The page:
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Majority of party leaders would support gay marriage

A narrow majority of Finland’s political party leaders say they'd support an amendment to marriage laws to allow same-sex couples solemnise their unions. During an Yle election programme Wednesday evening five political chiefs said they would support gender neutral marriage; three pledged that they would oppose the measure.

Vaalien välissä -keskustelu Ylen studiolla.
Vaalien välissä -keskustelu Ylen studiolla. Image: Yle

Supporters of marriage equality included National Coalition head Alexander Stubb, Social Democratic leader Antti Rinne, The Greens’ Ville Niinistö, Paavo Arhinmäki of the Left Alliance and Swedish Peoples’ Party chief Carl Haglund.

On the opposite side of the fence were Centre Party chair Juha Sipilä, the Finns Party’s Timo Soini and Päivi Räsänen of the Christian Democrats.

The quintet backing the move to rewrite Finland’s marriage laws unanimously based their position on the need to protect human rights and ensure equality.

“It’s a question of human rights, gender equality and equality,” said Prime Minister Alexander Stubb.

The Centre’s Juha Sipilä said he opposes same-sex marriage because it runs counter to the notion of traditional marriage.

“In the Centre Party this is a typical 'freedom of conscience' issue. We give our MPs the freedom to vote according to what they truly believe. I’m sure that the majority of our group will vote in favour of keeping only classical marriage. I shall as well,” he explained.

For his part Finns Party leader Timo Soini said he hoped that the right of every child to have a father and a mother would prevail.

“I’m very hopeful that marriage will remain a union between a man and a woman as it should and as my own position holds,” Soini commented.

Arhinmäki: Time to focus on bread-and-butter issues

Ex-government member Paavo Arhinmäki of the Left Alliance said he was looking for a positive outcome, in which an important step towards stronger human rights would be accepted.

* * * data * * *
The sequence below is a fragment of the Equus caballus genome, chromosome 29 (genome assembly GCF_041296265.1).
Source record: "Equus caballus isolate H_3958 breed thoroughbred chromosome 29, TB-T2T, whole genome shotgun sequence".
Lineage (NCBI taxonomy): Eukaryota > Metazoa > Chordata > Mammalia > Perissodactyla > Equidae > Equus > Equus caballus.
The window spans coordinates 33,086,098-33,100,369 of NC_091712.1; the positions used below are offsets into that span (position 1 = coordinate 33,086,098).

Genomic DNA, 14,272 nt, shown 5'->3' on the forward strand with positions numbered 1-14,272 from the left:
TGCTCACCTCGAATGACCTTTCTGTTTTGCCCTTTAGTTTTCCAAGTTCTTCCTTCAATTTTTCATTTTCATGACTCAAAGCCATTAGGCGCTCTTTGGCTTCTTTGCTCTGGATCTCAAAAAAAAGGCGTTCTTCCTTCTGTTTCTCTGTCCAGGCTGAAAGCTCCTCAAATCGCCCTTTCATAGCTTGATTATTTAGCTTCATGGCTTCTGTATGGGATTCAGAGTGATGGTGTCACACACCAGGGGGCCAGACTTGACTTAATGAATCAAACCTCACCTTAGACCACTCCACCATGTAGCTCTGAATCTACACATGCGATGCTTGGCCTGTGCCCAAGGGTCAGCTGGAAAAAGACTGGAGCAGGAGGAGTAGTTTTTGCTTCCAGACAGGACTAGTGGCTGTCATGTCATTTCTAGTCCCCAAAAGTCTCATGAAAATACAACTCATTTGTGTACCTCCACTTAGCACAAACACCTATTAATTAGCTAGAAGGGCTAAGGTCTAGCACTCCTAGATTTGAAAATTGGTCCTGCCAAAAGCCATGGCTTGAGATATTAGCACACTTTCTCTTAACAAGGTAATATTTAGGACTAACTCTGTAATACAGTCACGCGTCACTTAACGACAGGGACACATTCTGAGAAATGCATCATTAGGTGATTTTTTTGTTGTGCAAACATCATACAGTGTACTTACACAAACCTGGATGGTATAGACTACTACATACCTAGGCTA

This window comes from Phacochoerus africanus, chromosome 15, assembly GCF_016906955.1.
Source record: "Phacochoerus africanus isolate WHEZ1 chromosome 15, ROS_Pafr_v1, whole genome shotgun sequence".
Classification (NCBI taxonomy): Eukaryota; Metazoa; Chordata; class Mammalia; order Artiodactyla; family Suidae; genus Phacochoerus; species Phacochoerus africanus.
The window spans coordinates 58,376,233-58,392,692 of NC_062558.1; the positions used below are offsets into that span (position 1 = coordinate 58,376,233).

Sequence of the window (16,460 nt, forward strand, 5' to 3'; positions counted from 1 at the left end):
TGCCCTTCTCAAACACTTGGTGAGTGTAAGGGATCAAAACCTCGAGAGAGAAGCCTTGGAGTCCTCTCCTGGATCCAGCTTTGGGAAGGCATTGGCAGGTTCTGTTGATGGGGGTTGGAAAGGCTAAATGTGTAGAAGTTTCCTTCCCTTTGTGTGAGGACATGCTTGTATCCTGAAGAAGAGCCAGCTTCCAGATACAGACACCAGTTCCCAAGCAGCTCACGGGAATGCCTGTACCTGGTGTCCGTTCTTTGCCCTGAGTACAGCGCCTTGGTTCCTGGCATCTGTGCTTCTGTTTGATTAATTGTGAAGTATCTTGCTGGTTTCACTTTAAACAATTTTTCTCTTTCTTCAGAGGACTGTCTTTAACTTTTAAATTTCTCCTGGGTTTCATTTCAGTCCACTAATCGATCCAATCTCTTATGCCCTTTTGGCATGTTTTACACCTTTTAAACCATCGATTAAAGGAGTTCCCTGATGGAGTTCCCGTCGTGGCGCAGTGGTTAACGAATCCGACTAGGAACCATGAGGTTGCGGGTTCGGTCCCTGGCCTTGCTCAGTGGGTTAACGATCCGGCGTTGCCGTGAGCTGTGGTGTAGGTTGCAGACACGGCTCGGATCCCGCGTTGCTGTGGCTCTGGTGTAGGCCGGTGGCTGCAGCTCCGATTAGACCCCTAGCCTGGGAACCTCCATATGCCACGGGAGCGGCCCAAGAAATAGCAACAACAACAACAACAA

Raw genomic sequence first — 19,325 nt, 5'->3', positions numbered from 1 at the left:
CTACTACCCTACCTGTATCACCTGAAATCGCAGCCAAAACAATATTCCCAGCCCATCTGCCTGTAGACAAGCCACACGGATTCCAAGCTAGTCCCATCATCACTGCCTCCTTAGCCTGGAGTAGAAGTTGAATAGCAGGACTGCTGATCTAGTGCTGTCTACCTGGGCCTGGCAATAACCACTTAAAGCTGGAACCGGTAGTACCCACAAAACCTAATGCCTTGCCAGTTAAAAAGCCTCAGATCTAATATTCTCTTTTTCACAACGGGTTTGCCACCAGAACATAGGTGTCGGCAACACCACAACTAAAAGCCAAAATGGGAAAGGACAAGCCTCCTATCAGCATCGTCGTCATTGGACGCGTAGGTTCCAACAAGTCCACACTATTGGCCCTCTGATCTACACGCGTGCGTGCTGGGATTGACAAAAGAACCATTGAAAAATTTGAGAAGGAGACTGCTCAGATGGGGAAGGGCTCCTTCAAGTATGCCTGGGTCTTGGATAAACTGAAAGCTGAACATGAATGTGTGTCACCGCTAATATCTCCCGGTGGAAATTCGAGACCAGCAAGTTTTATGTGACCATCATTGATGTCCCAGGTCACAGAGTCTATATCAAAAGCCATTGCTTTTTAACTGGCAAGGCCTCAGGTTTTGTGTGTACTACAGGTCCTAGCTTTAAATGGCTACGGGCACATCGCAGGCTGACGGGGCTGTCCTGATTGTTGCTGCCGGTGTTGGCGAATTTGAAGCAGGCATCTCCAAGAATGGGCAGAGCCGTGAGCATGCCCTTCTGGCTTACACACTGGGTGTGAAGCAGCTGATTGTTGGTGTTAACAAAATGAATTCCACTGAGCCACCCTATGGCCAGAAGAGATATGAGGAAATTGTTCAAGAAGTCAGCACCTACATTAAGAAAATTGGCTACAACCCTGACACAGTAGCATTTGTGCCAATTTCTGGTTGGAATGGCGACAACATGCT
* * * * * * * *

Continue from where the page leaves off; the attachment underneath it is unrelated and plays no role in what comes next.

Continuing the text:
“At the same time it’ll be good to have less of Timo Soini’s constant harping on homosexuality so we can focus on economic matters,” Arhinmäki responded.

The SDP’s Antti Rinne observed that gender-neutral marriage legislation is not about religious beliefs or churches, but a question of the country’s laws.

“We need to look at this from a human rights perspective,” he explained.

Christian Democratic Party chair Päivi Räsänen said her parliamentary group is united in its opposition to gay marriage, adding that existing laws are enough to guarantee gender equality.

“We are working to ensure that the current good laws we have will remain unchanged,” she concluded.

Another ex-government party leader, Ville Niinistö of the Green League observed that accepting the proposal would not only be easy, it would also be important.

“We see human rights as indivisible. As lawmakers we must demonstrate that all young people in Finland are equal and that the right to marry belongs as equally to same-sex couples as it does to heterosexual couples,” Niinistö declared.

Rounding out the group was Carl Haglund of the Swedish Peoples’ Party, who predicted that the bill would pass by a narrow majority when it comes before lawmakers in Parliament.

“I believe that this will go in a positive direction by a margin of a few votes. And I hope it does. I also see this as an extremely important and major human rights issue,” Haglund added.

Finland has been riven by a heated debate on the question of gender-neutral marriage. A citizen's initiative that gathered 50,000 signatures in one day has forced the legislature to consider revising existing laws.

However MPs are yet to approve changes based on the initiative - nor have they approved any other bills generated by the participatory democracy model.

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